There are two notions of total boundedness for a subset $Y$ of a metric space $X$. In one definition we just $Y$ is totally bounded and require points from $Y$ such that the $\epsilon$ balls around them cover $Y$. In the other notion we talk about $Y$ being a totally bounded subset of $Y$ (and say $Y$ is totally bounded in $X$) where is no such requirement.
To show that $Y$ with the restriction of the metric $d$ is totally bounded in its own right you have to obtain points from $Y$, but your points $x_i$ may not be in $Y$.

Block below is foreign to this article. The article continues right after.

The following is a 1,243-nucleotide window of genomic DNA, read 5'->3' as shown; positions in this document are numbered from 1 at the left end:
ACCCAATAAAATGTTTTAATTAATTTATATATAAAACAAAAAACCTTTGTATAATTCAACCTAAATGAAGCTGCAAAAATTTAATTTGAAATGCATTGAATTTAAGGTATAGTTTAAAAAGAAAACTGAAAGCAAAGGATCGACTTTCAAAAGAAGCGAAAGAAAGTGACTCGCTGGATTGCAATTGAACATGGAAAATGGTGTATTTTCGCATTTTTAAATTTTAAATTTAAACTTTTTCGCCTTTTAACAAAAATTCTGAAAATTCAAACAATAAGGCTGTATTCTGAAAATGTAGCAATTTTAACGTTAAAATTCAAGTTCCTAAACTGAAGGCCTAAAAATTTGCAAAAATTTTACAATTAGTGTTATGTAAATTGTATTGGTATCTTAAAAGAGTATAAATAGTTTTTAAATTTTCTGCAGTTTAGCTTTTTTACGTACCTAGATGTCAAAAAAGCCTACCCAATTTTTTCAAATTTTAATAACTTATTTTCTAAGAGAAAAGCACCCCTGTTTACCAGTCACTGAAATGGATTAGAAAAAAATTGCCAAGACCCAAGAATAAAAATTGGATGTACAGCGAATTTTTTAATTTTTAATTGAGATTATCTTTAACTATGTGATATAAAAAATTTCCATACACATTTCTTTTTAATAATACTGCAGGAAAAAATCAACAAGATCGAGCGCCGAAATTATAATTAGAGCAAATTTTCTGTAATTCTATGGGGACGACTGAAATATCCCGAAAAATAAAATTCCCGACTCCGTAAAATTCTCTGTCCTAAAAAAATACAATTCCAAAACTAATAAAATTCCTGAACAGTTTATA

Use what you have done with $\epsilon$ changed to $\epsilon /2$. Without loss of generality assume that $Y$ has at least one point in common with each of the balls $B(x_i,\epsilon /2)$. If $y_i \in B(x_i, \epsilon /2)\cap Y$ show that the balls $B(y_i,\epsilon)$ cover $Y$.